Brecksville battles to keep special-interest group's issue off ballot

September 20, 2012
Harlan Spector

BRECKSVILLE, Ohio — The city of Brecksville is locked in what could be a precedent-setting legal battle over whether voters can force the local government to support a movement to abolish unlimited corporate and union spending on political campaigns.

A citizens group collected 1,055 signatures to place an initiative on the November ballot that would require city officials to support a constitutional amendment aimed at quashing a 2010 U.S. Supreme Court ruling known as Citizens United.

But city leaders objected, contending that state elections law limits ballot issues to matters which a city has authority to control. Last week, the city asked the Ohio Supreme Court to keep the issue off the ballot.

The ballot issue, and a similar measure on the ballot in Newburgh Heights, are part of a nationwide push to overturn the landmark Citizens United ruling, which said corporations and unions have a First Amendment right to unlimited spending on political campaigns.

Move to Amend, a group lobbying for the constitutional amendment, has spurred local legislation across the country. The group's website says more than 300 local measures have been passed or are in progress.

The Brecksville initiative calls for the city to host an annual "democracy day," with a public hearing to gather views on the impact of political contributions of corporations, unions, PACS and SuperPACS on the city.

The mayor would then have to send letters to state and federal legislative leaders saying Brecksville residents support a constitutional amendment stating that corporations are not people with First Amendment rights, and that regulating political contributions does not limit political speech.

City leaders asked the Ohio Supreme Court to intervene after Secretary of State Jon Husted ruled that the ballot issues in Brecksville and Newburgh Heights are valid. Husted issued his opinion to break a deadlock at the Cuyahoga County Board of Elections, where board members split, 2-2, on whether the issues should go on the ballot.

The board's two Democrats voted in favor of putting the issues on the ballot. The two Republicans opposed the move.

Rose Petsche, who heads the Brecksville citizens group, criticized city leaders for opposing the initiative and for spending thousands of dollars to take the case to the state high court.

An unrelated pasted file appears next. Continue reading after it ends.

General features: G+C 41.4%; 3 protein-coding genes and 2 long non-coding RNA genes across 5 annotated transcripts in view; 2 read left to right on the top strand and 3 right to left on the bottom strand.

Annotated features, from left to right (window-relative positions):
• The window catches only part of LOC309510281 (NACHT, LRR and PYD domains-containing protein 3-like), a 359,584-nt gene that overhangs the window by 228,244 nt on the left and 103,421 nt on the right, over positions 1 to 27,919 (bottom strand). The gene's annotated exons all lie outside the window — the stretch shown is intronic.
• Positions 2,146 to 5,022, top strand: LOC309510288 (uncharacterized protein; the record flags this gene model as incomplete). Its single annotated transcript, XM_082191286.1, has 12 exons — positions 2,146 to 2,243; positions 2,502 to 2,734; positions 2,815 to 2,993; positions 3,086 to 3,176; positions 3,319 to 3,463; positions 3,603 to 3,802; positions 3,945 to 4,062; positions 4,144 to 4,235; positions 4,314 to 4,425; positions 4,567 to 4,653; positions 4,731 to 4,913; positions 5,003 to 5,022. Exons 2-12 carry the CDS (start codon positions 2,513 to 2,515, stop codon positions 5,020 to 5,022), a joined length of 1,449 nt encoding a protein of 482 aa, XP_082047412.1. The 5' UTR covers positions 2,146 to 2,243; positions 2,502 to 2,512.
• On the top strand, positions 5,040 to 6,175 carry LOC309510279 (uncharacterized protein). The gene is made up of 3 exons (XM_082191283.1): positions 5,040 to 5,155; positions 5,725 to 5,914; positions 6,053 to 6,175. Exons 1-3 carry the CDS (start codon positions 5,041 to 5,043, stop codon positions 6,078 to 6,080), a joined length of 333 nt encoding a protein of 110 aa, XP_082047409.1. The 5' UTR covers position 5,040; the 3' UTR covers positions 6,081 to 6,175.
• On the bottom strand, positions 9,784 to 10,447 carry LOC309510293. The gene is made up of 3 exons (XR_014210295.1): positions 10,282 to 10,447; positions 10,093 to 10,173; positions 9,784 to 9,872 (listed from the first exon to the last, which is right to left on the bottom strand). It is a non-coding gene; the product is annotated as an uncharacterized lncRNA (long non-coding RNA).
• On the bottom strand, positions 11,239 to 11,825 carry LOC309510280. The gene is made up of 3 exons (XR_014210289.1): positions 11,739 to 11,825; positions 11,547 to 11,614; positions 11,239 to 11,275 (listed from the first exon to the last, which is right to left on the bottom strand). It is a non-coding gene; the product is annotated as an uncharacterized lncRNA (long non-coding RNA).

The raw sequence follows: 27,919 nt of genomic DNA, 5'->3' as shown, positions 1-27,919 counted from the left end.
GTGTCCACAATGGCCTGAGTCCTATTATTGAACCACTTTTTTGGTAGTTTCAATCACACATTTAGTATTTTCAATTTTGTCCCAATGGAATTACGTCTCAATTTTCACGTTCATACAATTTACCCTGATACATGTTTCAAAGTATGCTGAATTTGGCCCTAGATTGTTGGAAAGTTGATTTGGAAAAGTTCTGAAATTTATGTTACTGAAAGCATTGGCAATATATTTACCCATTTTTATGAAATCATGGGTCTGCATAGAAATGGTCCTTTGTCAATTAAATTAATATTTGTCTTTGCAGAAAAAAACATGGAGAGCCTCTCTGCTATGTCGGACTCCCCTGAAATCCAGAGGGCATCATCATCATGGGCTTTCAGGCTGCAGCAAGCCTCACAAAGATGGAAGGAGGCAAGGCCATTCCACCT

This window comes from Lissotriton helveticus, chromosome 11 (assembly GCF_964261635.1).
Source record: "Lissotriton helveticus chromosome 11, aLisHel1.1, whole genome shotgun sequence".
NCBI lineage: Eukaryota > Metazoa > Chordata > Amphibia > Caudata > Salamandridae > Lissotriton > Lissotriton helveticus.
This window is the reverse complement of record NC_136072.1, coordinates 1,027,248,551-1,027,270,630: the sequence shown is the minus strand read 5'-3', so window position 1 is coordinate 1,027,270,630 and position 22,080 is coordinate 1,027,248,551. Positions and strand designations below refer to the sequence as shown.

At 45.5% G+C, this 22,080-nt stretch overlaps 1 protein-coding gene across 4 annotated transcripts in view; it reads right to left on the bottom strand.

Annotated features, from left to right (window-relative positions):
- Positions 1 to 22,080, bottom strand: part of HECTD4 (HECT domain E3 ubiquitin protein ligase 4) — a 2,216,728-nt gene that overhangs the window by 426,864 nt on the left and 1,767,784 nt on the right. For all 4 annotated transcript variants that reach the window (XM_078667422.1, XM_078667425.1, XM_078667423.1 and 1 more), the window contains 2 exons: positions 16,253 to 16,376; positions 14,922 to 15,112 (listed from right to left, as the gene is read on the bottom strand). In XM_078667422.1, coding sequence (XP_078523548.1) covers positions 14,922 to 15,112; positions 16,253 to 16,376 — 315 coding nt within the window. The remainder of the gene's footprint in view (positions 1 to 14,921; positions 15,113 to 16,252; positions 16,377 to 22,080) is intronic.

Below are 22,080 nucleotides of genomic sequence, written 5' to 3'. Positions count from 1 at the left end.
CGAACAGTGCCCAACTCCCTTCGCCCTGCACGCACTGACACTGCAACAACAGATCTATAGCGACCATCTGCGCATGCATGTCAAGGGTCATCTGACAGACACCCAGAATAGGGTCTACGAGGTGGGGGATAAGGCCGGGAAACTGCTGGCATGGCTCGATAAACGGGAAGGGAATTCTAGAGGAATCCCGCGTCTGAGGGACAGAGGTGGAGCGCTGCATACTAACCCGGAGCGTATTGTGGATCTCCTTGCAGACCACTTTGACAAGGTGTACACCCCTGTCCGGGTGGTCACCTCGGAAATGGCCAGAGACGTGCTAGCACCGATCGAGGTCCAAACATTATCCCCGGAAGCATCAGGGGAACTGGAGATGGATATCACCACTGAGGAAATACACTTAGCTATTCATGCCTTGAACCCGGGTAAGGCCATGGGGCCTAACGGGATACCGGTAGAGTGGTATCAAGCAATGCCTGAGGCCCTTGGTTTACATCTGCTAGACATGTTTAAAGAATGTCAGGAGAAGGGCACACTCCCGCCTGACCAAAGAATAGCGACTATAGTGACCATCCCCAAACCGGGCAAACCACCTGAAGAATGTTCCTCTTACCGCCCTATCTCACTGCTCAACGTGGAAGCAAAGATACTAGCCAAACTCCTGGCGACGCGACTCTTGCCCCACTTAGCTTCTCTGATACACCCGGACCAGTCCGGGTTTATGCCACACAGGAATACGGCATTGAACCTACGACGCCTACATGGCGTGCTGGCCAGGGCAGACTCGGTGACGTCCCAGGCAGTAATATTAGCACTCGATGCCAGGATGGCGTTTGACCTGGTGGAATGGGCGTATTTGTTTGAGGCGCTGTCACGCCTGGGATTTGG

"The city never took the time to reconsider their position in light of the [Husted] decision," Petsche said in an e-mail. "It appears the city gave our law director a blank check to try and defeat our grass roots movement."

Brecksville officials argued that they oppose the ballot issue because it deals with a federal matter that the city has no authority to control.

Though the issue is on the federal level, Husted dismissed the city objections, saying the city does have the authority to hold a public hearing and correspond with lawmakers.

Council President Gregory Skaljac said the initiative sets a troubling precedent that would force the city to take up the cause of other special-interest groups.

"If we don't fight this and allow it to go on the ballot, we feel we're opening a Pandora's box," he said. "They're attempting to use the local city government to be the mouthpiece for their movement."

The Cuyahoga County Prosecutor's Office also weighed in, with a written opinion agreeing with Brecksville.

In its appeal to the Ohio Supreme Court, Brecksville said the elections board provided Husted with an incomplete transcript of the hearing on the ballot issues. The transcript inexplicably omitted an acknowledgment by board member Sandy McNair of a potential conflict of interest.

McNair, one of the Democrats on the county elections board, said during the hearing that as Brecksville Democratic leader, he knows the petition organizers in the suburb and had received e-mails from them.

McNair said in an interview that he voted on the ballot issues only after consulting with the Ohio Secretary of State's office, the elections board attorney, the Ohio Ethics Commission and the Ohio Elections Commission.

"I called every organization I could call that could deal with this issue, and none of them said this was a problem," he said. "For them [Brecksville officicals] to say this was crucial evidence. . . I think is really gilding the lilly."

McNair added there is no clear legal precedent to keep the issue off the ballot.

"So our job is to put it on and let the public decide."

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